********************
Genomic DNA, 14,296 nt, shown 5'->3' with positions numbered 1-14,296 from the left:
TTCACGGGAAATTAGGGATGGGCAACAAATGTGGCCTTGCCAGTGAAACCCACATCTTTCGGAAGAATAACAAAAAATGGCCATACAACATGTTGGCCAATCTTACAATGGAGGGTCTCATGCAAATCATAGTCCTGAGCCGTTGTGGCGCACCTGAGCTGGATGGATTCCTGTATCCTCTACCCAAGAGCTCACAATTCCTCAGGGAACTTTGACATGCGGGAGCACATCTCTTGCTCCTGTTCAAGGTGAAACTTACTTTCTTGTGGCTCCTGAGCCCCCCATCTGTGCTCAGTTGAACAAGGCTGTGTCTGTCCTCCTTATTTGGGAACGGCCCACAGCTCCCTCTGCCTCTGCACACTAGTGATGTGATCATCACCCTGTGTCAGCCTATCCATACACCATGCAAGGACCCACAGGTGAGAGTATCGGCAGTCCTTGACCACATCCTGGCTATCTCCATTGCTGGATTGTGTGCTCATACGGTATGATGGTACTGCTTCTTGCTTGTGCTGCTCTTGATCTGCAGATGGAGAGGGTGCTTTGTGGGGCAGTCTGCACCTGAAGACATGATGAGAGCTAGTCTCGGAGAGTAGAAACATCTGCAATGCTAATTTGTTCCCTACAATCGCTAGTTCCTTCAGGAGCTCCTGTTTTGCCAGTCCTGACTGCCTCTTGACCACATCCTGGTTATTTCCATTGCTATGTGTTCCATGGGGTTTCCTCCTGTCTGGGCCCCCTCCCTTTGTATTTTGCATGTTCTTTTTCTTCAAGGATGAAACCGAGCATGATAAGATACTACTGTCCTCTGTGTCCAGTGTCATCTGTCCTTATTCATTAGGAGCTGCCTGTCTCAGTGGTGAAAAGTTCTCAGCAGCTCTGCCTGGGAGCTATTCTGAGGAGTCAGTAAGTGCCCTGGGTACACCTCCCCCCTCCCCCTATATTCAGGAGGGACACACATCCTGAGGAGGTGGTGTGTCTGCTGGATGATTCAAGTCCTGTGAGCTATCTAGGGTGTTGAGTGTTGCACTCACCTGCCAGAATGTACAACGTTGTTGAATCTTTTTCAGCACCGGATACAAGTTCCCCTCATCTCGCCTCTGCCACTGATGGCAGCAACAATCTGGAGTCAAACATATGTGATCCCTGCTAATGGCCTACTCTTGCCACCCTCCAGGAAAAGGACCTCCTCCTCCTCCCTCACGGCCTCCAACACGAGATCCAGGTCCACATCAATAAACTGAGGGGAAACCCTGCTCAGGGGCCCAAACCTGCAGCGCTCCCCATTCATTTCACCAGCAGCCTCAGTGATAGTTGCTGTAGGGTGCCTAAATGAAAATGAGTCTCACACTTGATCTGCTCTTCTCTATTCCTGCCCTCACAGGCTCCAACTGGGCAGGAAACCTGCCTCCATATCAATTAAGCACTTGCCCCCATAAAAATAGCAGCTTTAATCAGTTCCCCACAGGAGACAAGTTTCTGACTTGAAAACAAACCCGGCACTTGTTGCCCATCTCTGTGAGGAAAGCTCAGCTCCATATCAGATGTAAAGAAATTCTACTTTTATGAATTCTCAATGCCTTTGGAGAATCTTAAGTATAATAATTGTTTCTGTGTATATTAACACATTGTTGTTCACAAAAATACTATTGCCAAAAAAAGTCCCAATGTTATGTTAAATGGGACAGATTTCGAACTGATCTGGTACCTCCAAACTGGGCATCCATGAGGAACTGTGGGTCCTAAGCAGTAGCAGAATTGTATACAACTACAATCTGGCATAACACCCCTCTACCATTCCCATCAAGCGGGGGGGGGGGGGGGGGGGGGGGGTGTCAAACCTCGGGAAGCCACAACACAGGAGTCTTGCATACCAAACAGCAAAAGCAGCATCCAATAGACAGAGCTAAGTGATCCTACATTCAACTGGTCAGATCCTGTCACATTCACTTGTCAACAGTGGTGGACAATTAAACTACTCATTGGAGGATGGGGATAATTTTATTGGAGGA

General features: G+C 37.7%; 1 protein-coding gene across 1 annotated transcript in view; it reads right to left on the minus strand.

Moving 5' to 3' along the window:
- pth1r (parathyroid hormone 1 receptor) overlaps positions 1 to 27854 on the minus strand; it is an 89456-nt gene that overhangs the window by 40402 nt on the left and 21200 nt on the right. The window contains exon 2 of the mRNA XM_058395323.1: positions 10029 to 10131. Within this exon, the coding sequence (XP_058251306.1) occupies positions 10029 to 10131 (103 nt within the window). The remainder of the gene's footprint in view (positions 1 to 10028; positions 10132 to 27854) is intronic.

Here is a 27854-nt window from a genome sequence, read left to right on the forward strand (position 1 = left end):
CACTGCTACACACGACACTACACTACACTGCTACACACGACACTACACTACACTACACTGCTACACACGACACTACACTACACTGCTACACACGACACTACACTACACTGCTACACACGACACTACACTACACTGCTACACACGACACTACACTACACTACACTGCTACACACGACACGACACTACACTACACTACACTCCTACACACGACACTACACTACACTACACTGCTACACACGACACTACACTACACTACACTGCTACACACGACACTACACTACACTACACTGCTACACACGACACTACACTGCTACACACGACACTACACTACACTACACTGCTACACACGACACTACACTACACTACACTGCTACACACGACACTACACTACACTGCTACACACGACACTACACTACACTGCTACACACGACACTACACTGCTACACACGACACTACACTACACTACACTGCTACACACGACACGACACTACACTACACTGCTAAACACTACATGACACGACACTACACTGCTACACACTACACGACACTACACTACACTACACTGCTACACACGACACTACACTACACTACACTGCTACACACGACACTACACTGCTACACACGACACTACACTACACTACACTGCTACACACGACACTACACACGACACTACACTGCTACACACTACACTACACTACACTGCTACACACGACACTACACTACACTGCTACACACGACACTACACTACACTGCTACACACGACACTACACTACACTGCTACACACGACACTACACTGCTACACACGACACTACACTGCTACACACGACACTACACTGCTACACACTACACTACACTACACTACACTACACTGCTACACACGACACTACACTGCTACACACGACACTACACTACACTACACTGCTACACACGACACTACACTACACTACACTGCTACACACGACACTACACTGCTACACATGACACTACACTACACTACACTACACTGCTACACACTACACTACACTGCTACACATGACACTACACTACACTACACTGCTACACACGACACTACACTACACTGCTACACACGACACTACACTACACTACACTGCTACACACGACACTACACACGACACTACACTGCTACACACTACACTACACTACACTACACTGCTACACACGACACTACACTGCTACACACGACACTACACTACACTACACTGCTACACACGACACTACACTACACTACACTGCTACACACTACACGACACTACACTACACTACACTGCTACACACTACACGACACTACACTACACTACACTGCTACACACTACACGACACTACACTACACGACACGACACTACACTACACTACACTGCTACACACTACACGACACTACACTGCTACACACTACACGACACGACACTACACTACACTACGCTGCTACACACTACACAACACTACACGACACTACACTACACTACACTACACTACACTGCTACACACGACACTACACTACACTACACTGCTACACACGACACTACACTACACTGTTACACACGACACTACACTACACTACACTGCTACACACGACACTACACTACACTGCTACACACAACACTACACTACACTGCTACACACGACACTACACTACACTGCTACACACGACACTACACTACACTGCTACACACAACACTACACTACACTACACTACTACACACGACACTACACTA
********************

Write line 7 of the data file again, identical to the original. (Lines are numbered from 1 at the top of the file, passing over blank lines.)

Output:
CACTGCTACACACGACACTACACTACACTGCTACACACGACACTACACTACACTACACTGCTACACACGACACTACACTACACTGCTACACACGACACTACACTACACTGCTACACACGACACTACACTACACTGCTACACACGACACTACACTACACTACACTGCTACACACGACACGACACTACACTACACTACACTCCTACACACGACACTACACTACACTACACTGCTACACACGACACTACACTACACTACACTGCTACACACGACACTACACTACACTACACTGCTACACACGACACTACACTGCTACACACGACACTACACTACACTACACTGCTACACACGACACTACACTACACTACACTGCTACACACGACACTACACTACACTGCTACACACGACACTACACTACACTGCTACACACGACACTACACTGCTACACACGACACTACACTACACTACACTGCTACACACGACACGACACTACACTACACTGCTAAACACTACATGACACGACACTACACTGCTACACACTACACGACACTACACTACACTACACTGCTACACACGACACTACACTACACTACACTGCTACACACGACACTACACTGCTACACACGACACTACACTACACTACACTGCTACACACGACACTACACACGACACTACACTGCTACACACTACACTACACTACACTGCTACACACGACACTACACTACACTGCTACACACGACACTACACTACACTGCTACACACGACACTACACTACACTGCTACACACGACACTACACTGCTACACACGACACTACACTGCTACACACGACACTACACTGCTACACACTACACTACACTACACTACACTACACTGCTACACACGACACTACACTGCTACACACGACACTACACTACACTACACTGCTACACACGACACTACACTACACTACACTGCTACACACGACACTACACTGCTACACATGACACTACACTACACTACACTACACTGCTACACACTACACTACACTGCTACACATGACACTACACTACACTACACTGCTACACACGACACTACACTACACTGCTACACACGACACTACACTACACTACACTGCTACACACGACACTACACACGACACTACACTGCTACACACTACACTACACTACACTACACTGCTACACACGACACTACACTGCTACACACGACACTACACTACACTACACTGCTACACACGACACTACACTACACTACACTGCTACACACTACACGACACTACACTACACTACACTGCTACACACTACACGACACTACACTACACTACACTGCTACACACTACACGACACTACACTACACGACACGACACTACACTACACTACACTGCTACACACTACACGACACTACACTGCTACACACTACACGACACGACACTACACTACACTACGCTGCTACACACTACACAACACTACACGACACTACACTACACTACACTACACTACACTGCTACACACGACACTACACTACACTACACTGCTACACACGACACTACACTACACTGTTACACACGACACTACACTACACTACACTGCTACACACGACACTACACTACACTGCTACACACAACACTACACTACACTGCTACACACGACACTACACTACACTGCTACACACGACACTACACTACACTGCTACACACAACACTACACTACACTACACTACTACACACGACACTACACTA